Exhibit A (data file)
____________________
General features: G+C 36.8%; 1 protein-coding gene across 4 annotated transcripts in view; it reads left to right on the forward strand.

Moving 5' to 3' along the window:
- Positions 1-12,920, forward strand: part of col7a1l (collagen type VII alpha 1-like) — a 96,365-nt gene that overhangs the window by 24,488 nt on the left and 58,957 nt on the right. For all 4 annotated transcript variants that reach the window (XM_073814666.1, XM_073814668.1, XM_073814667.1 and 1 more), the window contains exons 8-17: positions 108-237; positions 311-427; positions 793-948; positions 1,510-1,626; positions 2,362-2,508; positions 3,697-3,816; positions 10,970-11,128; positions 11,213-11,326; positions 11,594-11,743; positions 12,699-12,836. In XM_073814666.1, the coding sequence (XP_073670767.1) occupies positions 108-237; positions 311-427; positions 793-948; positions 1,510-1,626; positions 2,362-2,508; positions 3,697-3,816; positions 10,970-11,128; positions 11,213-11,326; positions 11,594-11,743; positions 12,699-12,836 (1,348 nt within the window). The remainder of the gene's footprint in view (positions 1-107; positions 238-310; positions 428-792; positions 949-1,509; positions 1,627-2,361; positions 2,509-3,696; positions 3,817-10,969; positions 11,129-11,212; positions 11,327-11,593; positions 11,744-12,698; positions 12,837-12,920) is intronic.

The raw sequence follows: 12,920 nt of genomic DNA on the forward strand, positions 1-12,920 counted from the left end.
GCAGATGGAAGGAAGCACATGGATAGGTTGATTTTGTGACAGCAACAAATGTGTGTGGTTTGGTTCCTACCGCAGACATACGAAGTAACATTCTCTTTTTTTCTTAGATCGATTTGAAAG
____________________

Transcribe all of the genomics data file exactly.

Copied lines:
General features: G+C 36.8%; 1 protein-coding gene across 4 annotated transcripts in view; it reads left to right on the forward strand.

Moving 5' to 3' along the window:
- Positions 1-12,920, forward strand: part of col7a1l (collagen type VII alpha 1-like) — a 96,365-nt gene that overhangs the window by 24,488 nt on the left and 58,957 nt on the right. For all 4 annotated transcript variants that reach the window (XM_073814666.1, XM_073814668.1, XM_073814667.1 and 1 more), the window contains exons 8-17: positions 108-237; positions 311-427; positions 793-948; positions 1,510-1,626; positions 2,362-2,508; positions 3,697-3,816; positions 10,970-11,128; positions 11,213-11,326; positions 11,594-11,743; positions 12,699-12,836. In XM_073814666.1, the coding sequence (XP_073670767.1) occupies positions 108-237; positions 311-427; positions 793-948; positions 1,510-1,626; positions 2,362-2,508; positions 3,697-3,816; positions 10,970-11,128; positions 11,213-11,326; positions 11,594-11,743; positions 12,699-12,836 (1,348 nt within the window). The remainder of the gene's footprint in view (positions 1-107; positions 238-310; positions 428-792; positions 949-1,509; positions 1,627-2,361; positions 2,509-3,696; positions 3,817-10,969; positions 11,129-11,212; positions 11,327-11,593; positions 11,744-12,698; positions 12,837-12,920) is intronic.

The raw sequence follows: 12,920 nt of genomic DNA on the forward strand, positions 1-12,920 counted from the left end.
GCAGATGGAAGGAAGCACATGGATAGGTTGATTTTGTGACAGCAACAAATGTGTGTGGTTTGGTTCCTACCGCAGACATACGAAGTAACATTCTCTTTTTTTCTTAGATCGATTTGAAAG